“Factories are extremely anxious for lambs and have told agents to let nothing slip by”. That was music to sheep farmers’ ears from IFA National Sheep Chairman Sean Dennehy earlier this week, but what’s the reality on the ground? Dan Dooner visited Eugene Hanley’s farm near Creggs to find out how local sheep farmers are holding up following the recent harsh weather
Eugene is 36 years of age and is married to Karen from Co. Down. The couple moved to Creggs to take over the Hanley family farm from Eugene’s father in 2014. They had been in Dublin where Eugene had graduated from college and found work in the IT sector.
Whereas Eugene made his living using modern technology in Dublin, life back on the farm is a much more traditional affair.
“I don’t start lambing here until the 1st of April and the reason for that is because it’s all done very simple, and every sheep will lamb outside. Unless there’s something wrong with them, I’d be hoping not to touch them at all. If the weather is good you’d be amazed at how many you won’t even have to touch, just let them go,” he says, gesturing to his flock.
Grey crows are a bigger danger to his sheep than foxes and other local predators, he says, before adding that any poor weather means that this time of year “isn’t for the faint-hearted”.
“We’d be very basic here, we wouldn’t have very modern sheds or things like that so we lamb them a little bit later. We’d have some horney sheep as well, 70 or 80, and we keep their daughters so that they are the main mothers of the flock. They’re very tough and they can survive a night or two of harshness if they have to.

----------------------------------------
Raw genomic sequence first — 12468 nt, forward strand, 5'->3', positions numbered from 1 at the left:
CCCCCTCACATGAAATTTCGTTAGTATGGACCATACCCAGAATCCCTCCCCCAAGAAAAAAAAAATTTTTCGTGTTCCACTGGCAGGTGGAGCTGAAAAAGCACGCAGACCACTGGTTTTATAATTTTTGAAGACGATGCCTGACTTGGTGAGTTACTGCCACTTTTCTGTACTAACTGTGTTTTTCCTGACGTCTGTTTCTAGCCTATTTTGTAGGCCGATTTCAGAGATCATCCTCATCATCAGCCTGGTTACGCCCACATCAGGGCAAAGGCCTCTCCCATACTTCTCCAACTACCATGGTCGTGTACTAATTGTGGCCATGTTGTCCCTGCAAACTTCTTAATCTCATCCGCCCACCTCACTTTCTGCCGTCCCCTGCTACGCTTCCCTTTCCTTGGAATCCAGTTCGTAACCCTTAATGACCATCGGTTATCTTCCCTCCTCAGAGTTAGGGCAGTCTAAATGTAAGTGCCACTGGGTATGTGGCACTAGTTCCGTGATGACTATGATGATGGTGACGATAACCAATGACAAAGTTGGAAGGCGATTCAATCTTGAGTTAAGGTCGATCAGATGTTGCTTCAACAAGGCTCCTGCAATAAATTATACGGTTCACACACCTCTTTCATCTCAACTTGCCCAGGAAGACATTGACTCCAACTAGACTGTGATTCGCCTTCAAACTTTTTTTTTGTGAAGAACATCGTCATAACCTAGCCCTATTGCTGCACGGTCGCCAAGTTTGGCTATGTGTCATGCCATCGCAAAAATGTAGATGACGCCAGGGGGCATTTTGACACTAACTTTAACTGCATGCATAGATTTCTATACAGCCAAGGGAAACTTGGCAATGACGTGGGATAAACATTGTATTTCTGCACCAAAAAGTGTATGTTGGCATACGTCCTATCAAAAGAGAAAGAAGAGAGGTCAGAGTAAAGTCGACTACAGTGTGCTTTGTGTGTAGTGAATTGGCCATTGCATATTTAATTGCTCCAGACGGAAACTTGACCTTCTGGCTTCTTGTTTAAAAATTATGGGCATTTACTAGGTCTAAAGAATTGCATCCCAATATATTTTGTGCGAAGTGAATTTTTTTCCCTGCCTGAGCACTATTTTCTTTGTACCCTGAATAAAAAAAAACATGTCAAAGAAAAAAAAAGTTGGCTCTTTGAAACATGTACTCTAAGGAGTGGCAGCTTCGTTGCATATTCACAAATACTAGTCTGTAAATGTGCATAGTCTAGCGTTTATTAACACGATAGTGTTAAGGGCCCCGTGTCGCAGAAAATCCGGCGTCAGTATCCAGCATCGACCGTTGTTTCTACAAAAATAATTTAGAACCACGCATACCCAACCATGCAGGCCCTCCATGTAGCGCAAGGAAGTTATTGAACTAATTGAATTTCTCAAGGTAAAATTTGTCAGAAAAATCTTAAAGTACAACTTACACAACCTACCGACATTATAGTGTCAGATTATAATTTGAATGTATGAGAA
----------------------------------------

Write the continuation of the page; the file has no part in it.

“I’ll be driving around here all night in two weeks’ time because there will be three or four foxes running around the field here, it’s bizarre to see. If a dog came into the field they’d go crazy and run towards a corner but a fox is able to come in and just prance around them. The horney sheep are way better because they’d attack the fox. The fox has a bad name but they’re not the worst, it’s the crows that you have to watch for”.
Eugene says that in spite of Mr. Dennehy’s announcement ahead of Easter, there is still hard work to be done and nothing can be taken for granted.
“It’s very hard to forecast for us because there are so many factors now. We think of just Ireland sometimes and if the weather is good and you have a lot of lambs (that it’s a good year). It’s global now though so things like if there’s a drought in Australia or New Zealand and they might have two million less lambs to export…it’s very difficult to know.
“I think the sheep over the last three or four years have been reasonably steady, which isn’t too bad. Obviously it’s still a modest enough income but still, it’s reasonably predictable. If there are spikes and lows it’s much harder.
“At the moment, they’re on about lambs being €6 per kg now which would be good, but then again they are all last year’s lambs which would have been expensive to keep this long.
“I’d have my lambs a little later and would be selling them at about 35 to 40kg to another farmer who would finish them to the factory standard.
“I’d be looking at the prices now and saying that the prices are very good. I’d be hoping that the guys I sold lambs to last November get a good price so that they’d be coming back, whereas if they weren’t getting the price then it could affect me,” Eugene concluded.